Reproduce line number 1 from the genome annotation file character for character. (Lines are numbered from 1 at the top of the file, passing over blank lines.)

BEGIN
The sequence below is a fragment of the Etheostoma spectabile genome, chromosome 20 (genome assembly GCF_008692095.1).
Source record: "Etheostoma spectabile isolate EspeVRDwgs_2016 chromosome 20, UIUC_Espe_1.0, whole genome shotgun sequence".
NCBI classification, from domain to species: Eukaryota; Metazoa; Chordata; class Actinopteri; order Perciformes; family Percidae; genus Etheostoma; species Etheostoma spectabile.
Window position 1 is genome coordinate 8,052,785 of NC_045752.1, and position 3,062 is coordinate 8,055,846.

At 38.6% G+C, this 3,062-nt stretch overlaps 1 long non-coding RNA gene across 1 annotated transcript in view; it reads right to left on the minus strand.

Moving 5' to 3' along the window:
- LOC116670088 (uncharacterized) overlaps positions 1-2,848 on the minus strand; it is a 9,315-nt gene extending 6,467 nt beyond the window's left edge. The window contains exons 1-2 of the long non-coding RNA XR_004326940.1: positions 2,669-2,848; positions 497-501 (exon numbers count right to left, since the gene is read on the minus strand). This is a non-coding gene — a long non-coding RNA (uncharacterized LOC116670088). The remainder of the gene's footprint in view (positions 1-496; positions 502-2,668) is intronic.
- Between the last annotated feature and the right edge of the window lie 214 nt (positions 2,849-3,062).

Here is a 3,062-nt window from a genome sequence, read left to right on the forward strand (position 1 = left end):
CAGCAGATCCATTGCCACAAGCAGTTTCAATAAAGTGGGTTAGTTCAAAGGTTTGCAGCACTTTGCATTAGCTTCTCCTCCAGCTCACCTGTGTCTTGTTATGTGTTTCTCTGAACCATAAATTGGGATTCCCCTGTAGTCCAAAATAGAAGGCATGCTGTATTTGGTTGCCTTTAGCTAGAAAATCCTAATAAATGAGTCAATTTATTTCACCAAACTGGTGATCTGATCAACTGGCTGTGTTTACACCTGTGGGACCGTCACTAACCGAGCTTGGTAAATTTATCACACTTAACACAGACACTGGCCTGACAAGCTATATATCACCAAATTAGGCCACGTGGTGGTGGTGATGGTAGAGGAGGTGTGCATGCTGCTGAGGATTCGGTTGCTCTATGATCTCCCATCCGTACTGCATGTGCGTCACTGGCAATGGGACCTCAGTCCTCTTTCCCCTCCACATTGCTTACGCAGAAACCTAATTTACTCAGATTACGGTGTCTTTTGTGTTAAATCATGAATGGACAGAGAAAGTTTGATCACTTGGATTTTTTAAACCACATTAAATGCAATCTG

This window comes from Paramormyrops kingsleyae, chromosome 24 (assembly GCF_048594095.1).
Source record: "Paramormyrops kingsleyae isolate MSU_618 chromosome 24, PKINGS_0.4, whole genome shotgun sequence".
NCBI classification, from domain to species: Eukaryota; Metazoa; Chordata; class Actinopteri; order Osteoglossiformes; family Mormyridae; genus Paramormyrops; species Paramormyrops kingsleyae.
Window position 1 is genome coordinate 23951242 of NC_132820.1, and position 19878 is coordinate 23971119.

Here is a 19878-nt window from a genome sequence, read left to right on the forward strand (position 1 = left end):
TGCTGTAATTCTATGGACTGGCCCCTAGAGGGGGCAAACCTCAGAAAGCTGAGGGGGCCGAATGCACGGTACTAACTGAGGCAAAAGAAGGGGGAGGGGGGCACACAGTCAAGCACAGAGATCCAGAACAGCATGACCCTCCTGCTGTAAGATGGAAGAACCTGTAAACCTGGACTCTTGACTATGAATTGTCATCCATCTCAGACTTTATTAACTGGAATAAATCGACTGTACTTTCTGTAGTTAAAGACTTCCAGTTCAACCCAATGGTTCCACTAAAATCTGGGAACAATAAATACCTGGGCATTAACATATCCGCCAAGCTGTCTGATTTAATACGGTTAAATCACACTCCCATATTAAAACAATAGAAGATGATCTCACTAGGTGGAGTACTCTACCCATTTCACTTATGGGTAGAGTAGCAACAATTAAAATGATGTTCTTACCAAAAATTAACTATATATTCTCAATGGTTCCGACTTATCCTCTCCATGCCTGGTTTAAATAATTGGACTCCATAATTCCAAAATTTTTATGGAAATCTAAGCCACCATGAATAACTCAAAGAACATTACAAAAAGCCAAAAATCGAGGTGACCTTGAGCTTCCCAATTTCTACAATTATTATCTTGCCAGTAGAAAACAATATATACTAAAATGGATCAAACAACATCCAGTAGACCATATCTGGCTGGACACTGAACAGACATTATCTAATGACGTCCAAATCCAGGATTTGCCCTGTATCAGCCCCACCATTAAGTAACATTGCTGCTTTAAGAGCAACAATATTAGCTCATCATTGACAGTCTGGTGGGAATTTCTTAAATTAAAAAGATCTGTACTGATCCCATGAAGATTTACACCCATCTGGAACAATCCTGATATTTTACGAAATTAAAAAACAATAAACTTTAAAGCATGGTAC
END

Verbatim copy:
The sequence below is a fragment of the Etheostoma spectabile genome, chromosome 20 (genome assembly GCF_008692095.1).